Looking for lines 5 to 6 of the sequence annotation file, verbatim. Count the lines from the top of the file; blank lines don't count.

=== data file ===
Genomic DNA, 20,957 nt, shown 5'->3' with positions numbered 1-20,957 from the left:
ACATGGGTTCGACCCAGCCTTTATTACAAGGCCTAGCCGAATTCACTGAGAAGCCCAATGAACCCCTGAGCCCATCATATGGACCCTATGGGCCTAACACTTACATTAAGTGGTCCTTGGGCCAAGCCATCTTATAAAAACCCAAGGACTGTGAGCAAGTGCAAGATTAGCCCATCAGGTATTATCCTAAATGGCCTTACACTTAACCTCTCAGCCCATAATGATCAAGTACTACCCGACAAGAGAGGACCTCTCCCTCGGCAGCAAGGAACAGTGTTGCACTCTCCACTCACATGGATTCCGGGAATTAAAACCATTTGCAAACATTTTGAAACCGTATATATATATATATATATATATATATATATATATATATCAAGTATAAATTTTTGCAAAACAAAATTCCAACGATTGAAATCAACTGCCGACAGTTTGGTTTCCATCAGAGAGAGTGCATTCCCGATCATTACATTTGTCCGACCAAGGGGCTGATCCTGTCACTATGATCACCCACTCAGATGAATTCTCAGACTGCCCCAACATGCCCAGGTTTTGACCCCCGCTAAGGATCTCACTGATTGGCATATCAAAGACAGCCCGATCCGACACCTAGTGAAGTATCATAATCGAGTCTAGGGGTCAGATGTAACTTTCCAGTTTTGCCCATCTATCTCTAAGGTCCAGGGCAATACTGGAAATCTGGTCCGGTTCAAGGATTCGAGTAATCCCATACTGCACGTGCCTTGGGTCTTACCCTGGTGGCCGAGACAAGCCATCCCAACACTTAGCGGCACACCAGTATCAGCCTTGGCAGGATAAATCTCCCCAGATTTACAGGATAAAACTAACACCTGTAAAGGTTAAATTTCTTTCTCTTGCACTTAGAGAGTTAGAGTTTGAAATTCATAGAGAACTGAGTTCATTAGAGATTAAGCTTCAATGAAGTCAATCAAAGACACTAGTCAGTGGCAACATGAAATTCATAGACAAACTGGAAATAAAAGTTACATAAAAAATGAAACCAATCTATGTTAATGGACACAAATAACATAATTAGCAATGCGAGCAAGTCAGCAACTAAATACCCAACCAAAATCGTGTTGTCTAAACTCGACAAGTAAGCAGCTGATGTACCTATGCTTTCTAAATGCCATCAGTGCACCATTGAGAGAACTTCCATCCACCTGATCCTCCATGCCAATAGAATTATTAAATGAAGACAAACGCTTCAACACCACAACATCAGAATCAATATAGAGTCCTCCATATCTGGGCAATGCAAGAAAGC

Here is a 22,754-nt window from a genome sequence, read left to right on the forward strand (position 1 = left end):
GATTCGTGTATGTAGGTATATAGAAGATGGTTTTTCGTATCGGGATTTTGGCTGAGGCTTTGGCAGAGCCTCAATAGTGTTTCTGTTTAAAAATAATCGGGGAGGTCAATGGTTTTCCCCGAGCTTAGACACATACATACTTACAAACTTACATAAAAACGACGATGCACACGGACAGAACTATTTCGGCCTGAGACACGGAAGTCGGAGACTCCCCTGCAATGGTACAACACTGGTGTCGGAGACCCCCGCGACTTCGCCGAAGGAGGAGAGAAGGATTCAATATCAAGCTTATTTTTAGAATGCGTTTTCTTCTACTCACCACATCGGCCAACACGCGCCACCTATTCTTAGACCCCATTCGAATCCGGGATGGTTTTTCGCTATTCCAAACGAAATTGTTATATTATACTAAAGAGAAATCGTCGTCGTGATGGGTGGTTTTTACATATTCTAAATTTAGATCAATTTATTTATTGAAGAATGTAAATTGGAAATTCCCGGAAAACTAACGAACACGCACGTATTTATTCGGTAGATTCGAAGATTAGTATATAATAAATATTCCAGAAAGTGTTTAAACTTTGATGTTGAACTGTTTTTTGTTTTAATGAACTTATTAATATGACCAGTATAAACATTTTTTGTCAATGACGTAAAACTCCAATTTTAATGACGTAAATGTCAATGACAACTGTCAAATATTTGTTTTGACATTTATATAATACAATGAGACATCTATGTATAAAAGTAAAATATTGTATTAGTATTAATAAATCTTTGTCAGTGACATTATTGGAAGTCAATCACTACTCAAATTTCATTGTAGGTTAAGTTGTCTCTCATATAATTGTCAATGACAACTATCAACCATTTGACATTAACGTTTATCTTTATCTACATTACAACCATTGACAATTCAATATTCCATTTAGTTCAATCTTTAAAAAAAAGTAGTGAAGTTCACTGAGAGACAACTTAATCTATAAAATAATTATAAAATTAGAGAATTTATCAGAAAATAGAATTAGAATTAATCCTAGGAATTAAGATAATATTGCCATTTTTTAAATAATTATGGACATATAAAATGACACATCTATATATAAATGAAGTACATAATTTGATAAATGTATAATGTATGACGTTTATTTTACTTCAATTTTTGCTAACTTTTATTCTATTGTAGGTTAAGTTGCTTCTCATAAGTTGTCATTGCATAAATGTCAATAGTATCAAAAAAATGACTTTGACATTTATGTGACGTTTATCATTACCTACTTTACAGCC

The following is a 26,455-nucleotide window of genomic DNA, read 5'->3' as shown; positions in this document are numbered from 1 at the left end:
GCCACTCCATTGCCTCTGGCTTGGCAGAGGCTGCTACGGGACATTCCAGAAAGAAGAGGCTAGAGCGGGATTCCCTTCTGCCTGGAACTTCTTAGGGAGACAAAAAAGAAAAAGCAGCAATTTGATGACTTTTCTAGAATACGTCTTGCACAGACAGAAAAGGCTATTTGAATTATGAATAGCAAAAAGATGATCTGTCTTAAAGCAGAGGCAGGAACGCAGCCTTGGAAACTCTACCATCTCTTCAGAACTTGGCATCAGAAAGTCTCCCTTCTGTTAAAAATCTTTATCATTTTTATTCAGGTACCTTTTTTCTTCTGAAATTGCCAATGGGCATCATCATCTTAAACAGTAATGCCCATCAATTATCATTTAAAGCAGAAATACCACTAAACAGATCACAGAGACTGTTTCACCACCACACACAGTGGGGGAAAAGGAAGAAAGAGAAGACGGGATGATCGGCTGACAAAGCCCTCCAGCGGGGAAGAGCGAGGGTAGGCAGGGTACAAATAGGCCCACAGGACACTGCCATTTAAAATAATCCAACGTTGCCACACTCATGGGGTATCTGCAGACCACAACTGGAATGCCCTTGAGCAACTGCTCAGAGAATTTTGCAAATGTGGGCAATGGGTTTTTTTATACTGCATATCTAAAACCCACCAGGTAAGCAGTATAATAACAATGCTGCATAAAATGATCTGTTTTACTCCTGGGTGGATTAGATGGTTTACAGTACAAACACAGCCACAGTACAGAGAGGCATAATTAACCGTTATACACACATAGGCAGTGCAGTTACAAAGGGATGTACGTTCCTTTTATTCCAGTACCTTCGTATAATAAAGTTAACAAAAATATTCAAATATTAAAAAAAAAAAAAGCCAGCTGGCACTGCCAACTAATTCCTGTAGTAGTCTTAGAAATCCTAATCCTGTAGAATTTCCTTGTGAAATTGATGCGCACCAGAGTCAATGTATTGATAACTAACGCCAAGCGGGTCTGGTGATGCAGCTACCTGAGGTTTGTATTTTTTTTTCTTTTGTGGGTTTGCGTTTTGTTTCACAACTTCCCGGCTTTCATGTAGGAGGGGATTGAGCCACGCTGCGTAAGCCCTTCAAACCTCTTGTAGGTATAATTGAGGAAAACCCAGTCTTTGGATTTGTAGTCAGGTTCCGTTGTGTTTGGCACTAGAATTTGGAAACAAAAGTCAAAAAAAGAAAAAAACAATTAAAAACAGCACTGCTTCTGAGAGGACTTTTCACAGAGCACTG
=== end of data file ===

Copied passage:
The following is a 26,455-nucleotide window of genomic DNA, read 5'->3' as shown; positions in this document are numbered from 1 at the left end:
GCCACTCCATTGCCTCTGGCTTGGCAGAGGCTGCTACGGGACATTCCAGAAAGAAGAGGCTAGAGCGGGATTCCCTTCTGCCTGGAACTTCTTAGGGAGACAAAAAAGAAAAAGCAGCAATTTGATGACTTTTCTAGAATACGTCTTGCACAGACAGAAAAGGCTATTTGAATTATGAATAGCAAAAAGATGATCTGTCTTAAAGCAGAGGCAGGAACGCAGCCTTGGAAACTCTACCATCTCTTCAGAACTTGGCATCAGAAAGTCTCCCTTCTGTTAAAAATCTTTATCATTTTTATTCAGGTACCTTTTTTCTTCTGAAATTGCCAATGGGCATCATCATCTTAAACAGTAATGCCCATCAATTATCATTTAAAGCAGAAATACCACTAAACAGATCACAGAGACTGTTTCACCACCACACACAGTGGGGGAAAAGGAAGAAAGAGAAGACGGGATGATCGGCTGACAAAGCCCTCCAGCGGGGAAGAGCGAGGGTAGGCAGGGTACAAATAGGCCCACAGGACACTGCCATTTAAAATAATCCAACGTTGCCACACTCATGGGGTATCTGCAGACCACAACTGGAATGCCCTTGAGCAACTGCTCAGAGAATTTTGCAAATGTGGGCAATGGGTTTTTTTATACTGCATATCTAAAACCCACCAGGTAAGCAGTATAATAACAATGCTGCATAAAATGATCTGTTTTACTCCTGGGTGGATTAGATGGTTTACAGTACAAACACAGCCACAGTACAGAGAGGCATAATTAACCGTTATACACACATAGGCAGTGCAGTTACAAAGGGATGTACGTTCCTTTTATTCCAGTACCTTCGTATAATAAAGTTAACAAAAATATTCAAATATTAAAAAAAAAAAAAGCCAGCTGGCACTGCCAACTAATTCCTGTAGTAGTCTTAGAAATCCTAATCCTGTAGAATTTCCTTGTGAAATTGATGCGCACCAGAGTCAATGTATTGATAACTAACGCCAAGCGGGTCTGGTGATGCAGCTACCTGAGGTTTGTATTTTTTTTTCTTTTGTGGGTTTGCGTTTTGTTTCACAACTTCCCGGCTTTCATGTAGGAGGGGATTGAGCCACGCTGCGTAAGCCCTTCAAACCTCTTGTAGGTATAATTGAGGAAAACCCAGTCTTTGGATTTGTAGTCAGGTTCCGTTGTGTTTGGCACTAGAATTTGGAAACAAAAGTCAAAAAAAGAAAAAAACAATTAAAAACAGCACTGCTTCTGAGAGGACTTTTCACAGAGCACTG